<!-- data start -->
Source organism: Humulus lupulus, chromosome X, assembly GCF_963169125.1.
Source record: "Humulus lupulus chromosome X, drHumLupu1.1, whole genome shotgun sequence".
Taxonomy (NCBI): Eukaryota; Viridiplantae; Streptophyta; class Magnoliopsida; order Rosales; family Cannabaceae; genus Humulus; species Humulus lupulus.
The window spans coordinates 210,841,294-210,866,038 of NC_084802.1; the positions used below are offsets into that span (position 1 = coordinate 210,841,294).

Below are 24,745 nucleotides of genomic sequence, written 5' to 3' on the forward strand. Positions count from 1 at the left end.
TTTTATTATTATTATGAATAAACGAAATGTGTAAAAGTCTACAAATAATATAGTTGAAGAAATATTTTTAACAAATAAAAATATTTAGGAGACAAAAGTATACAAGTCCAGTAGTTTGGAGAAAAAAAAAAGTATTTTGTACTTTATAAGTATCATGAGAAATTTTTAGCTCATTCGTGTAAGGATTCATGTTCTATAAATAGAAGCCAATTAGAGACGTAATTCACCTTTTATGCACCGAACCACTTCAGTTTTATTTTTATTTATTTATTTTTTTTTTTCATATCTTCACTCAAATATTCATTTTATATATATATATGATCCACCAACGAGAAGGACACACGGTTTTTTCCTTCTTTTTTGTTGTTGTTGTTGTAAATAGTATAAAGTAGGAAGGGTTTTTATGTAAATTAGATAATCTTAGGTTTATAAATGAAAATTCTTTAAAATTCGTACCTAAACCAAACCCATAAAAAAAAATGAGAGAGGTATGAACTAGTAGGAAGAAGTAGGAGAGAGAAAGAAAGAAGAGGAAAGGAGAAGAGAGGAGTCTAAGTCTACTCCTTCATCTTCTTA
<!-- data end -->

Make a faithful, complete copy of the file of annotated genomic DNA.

Source organism: Humulus lupulus, chromosome X, assembly GCF_963169125.1.
Source record: "Humulus lupulus chromosome X, drHumLupu1.1, whole genome shotgun sequence".
Taxonomy (NCBI): Eukaryota; Viridiplantae; Streptophyta; class Magnoliopsida; order Rosales; family Cannabaceae; genus Humulus; species Humulus lupulus.
The window spans coordinates 210,841,294-210,866,038 of NC_084802.1; the positions used below are offsets into that span (position 1 = coordinate 210,841,294).

Below are 24,745 nucleotides of genomic sequence, written 5' to 3' on the forward strand. Positions count from 1 at the left end.
TTTTATTATTATTATGAATAAACGAAATGTGTAAAAGTCTACAAATAATATAGTTGAAGAAATATTTTTAACAAATAAAAATATTTAGGAGACAAAAGTATACAAGTCCAGTAGTTTGGAGAAAAAAAAAAGTATTTTGTACTTTATAAGTATCATGAGAAATTTTTAGCTCATTCGTGTAAGGATTCATGTTCTATAAATAGAAGCCAATTAGAGACGTAATTCACCTTTTATGCACCGAACCACTTCAGTTTTATTTTTATTTATTTATTTTTTTTTTTCATATCTTCACTCAAATATTCATTTTATATATATATATGATCCACCAACGAGAAGGACACACGGTTTTTTCCTTCTTTTTTGTTGTTGTTGTTGTAAATAGTATAAAGTAGGAAGGGTTTTTATGTAAATTAGATAATCTTAGGTTTATAAATGAAAATTCTTTAAAATTCGTACCTAAACCAAACCCATAAAAAAAAATGAGAGAGGTATGAACTAGTAGGAAGAAGTAGGAGAGAGAAAGAAAGAAGAGGAAAGGAGAAGAGAGGAGTCTAAGTCTACTCCTTCATCTTCTTA